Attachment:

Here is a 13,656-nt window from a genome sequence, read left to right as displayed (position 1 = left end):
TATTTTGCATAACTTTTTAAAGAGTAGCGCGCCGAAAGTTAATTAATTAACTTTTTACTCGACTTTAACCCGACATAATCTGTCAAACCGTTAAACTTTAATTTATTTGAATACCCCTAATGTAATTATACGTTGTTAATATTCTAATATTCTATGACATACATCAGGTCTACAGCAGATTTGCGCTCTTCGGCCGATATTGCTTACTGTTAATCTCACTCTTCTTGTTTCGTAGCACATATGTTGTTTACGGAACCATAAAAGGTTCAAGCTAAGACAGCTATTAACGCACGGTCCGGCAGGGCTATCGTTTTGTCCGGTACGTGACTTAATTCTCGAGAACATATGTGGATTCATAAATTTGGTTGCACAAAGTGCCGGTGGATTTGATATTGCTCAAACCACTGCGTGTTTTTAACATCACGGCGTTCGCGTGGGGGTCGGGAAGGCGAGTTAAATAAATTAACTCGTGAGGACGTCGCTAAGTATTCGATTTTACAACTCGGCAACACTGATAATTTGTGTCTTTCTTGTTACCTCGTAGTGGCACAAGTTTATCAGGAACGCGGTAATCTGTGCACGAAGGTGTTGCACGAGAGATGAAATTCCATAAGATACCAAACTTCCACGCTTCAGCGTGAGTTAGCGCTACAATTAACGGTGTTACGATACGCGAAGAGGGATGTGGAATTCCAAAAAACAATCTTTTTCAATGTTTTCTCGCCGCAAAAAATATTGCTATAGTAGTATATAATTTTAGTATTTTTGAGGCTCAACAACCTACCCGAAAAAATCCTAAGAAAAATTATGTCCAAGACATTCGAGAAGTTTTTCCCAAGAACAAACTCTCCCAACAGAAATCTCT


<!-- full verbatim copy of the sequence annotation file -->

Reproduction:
Here is a 13,656-nt window from a genome sequence, read left to right as displayed (position 1 = left end):
TATTTTGCATAACTTTTTAAAGAGTAGCGCGCCGAAAGTTAATTAATTAACTTTTTACTCGACTTTAACCCGACATAATCTGTCAAACCGTTAAACTTTAATTTATTTGAATACCCCTAATGTAATTATACGTTGTTAATATTCTAATATTCTATGACATACATCAGGTCTACAGCAGATTTGCGCTCTTCGGCCGATATTGCTTACTGTTAATCTCACTCTTCTTGTTTCGTAGCACATATGTTGTTTACGGAACCATAAAAGGTTCAAGCTAAGACAGCTATTAACGCACGGTCCGGCAGGGCTATCGTTTTGTCCGGTACGTGACTTAATTCTCGAGAACATATGTGGATTCATAAATTTGGTTGCACAAAGTGCCGGTGGATTTGATATTGCTCAAACCACTGCGTGTTTTTAACATCACGGCGTTCGCGTGGGGGTCGGGAAGGCGAGTTAAATAAATTAACTCGTGAGGACGTCGCTAAGTATTCGATTTTACAACTCGGCAACACTGATAATTTGTGTCTTTCTTGTTACCTCGTAGTGGCACAAGTTTATCAGGAACGCGGTAATCTGTGCACGAAGGTGTTGCACGAGAGATGAAATTCCATAAGATACCAAACTTCCACGCTTCAGCGTGAGTTAGCGCTACAATTAACGGTGTTACGATACGCGAAGAGGGATGTGGAATTCCAAAAAACAATCTTTTTCAATGTTTTCTCGCCGCAAAAAATATTGCTATAGTAGTATATAATTTTAGTATTTTTGAGGCTCAACAACCTACCCGAAAAAATCCTAAGAAAAATTATGTCCAAGACATTCGAGAAGTTTTTCCCAAGAACAAACTCTCCCAACAGAAATCTCT